Proper trouser in wool duck canvas in midnight

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Trousers, with a fairly wide leg, made in London with a sturdy (22oz) duck canvas of worsted wool yarn from a mill in West Yorkshire, as well as dark horn buttons from the West Midlands.


If in doubt with sizing, ignore what your current trousers say they are, and measure them instead. Lay them flat, and run a tape-measure from one side of the waistband to the other, then double it. That's your size (not to be confused with your own physical waist size).

Waist 30 32 34 36 38
Waist cinched 28 30 32 34 36
Front rise 12½ 13 13½ 14 14½
Back rise 14¾ 15 15¼ 15¾ 16¼
Thigh 12¼ 12¾ 13 13½ 14
Knee 9 10
Hem 8
Inside leg 32 32 32 32 32

The leg may be lengthened by 1½ inches by letting down the hem — taking the total to 33½.

They call these "proper" trousers for a reason. They are trousers very much of the old school. They're made in tremendously sturdy fashion, and cut high of rise and full of leg. This means plenty of room and plenty of comfort, and a shape which doesn't ride up or drag when getting up or sitting down.
There is a dart on either side at the front. This functions much like a pleat, in that it puts some shape into the trouser, and helps it more easily sweep around the top of the thigh.
The trousers have quarter-top pockets, which are deep and satisfying to plunge hands into. Inside — not that you can see — they are finished in a clean and tidy way. On the right side as worn, meanwhile, resides a very little pocket — for a coin or two, keys, or a thumb — which is built inside the waistband.
At the back, meanwhile, is another pocket — this one built into the seam where yoke meets leg. Its opening is strengthened on each side with a bar-tack (below). Such tacks can be found at most other places of high stress on the trousers — pocket openings, the back waistband, the crotch, and so on.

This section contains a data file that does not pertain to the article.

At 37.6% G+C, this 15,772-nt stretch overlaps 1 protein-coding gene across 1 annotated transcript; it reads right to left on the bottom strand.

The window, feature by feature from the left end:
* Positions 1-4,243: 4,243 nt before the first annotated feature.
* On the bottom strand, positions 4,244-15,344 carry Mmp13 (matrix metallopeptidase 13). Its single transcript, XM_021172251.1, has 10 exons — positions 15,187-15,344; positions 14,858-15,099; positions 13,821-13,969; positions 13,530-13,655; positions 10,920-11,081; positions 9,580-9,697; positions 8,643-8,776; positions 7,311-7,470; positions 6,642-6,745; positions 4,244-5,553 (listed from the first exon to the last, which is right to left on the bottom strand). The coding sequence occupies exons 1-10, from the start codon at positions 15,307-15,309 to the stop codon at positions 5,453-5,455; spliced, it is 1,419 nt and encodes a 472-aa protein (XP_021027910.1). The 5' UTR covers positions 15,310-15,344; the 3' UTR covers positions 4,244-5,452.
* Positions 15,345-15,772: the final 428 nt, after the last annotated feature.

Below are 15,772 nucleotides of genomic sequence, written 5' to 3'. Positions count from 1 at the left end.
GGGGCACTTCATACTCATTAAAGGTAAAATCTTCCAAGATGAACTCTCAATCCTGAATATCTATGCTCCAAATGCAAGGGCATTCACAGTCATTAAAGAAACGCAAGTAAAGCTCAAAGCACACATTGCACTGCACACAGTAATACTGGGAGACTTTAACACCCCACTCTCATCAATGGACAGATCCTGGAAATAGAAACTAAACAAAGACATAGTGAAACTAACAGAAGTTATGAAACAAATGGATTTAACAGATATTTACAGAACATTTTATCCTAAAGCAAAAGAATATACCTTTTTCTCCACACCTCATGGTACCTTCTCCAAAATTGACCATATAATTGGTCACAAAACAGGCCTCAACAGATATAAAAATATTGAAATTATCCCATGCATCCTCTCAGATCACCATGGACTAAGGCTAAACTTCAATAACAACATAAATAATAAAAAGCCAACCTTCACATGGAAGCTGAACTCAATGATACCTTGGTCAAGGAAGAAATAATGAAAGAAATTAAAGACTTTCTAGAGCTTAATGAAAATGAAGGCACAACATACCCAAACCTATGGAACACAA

The waistband rises up at the back — preserving modesty when bending over, and serving as a grab-handle to fetch things up if riding low. This, admittedly, is unlikely: the tabs at either side of the waistband see to that. They permit the trousers to be tightened for comfort by up to two inches.
French seams can be found down both sides of the leg. Renownedly durable seams, these, and arduous to sew — especially at the grand junction that is the crotch. Their presence on both seams on the leg means you'd have to do something very dramatic — acrobatic, perhaps, even — for them to wear through.
The buttons on the trouser are real horn, dark in colour and matte in finish. The trouser has a button fly of three such buttons, as well as one more hidden out of view for the fly-guard, which fastens behind the front of the trouser to help keep everything just that little bit more secure in the nether region.
The trousers are lined to the knee, front and back, with a light, slinky satin. The way this lining is constructed makes the trousers as clean and tidy when turned inside-out as outside-out. The presence of this lining makes it easy — nay, downright pleasurable — to slide one's legs up and down and all around.
Textile scholars, this one's for you. This is a faithful reproduction of a "workwear worsted" — a category of cloth which a century was go-to for uniform and factory attire (before losing favour to cotton). It is made with coarse worsted yarn, and thus has a dry handle, an elegant drape, and high tensile strength.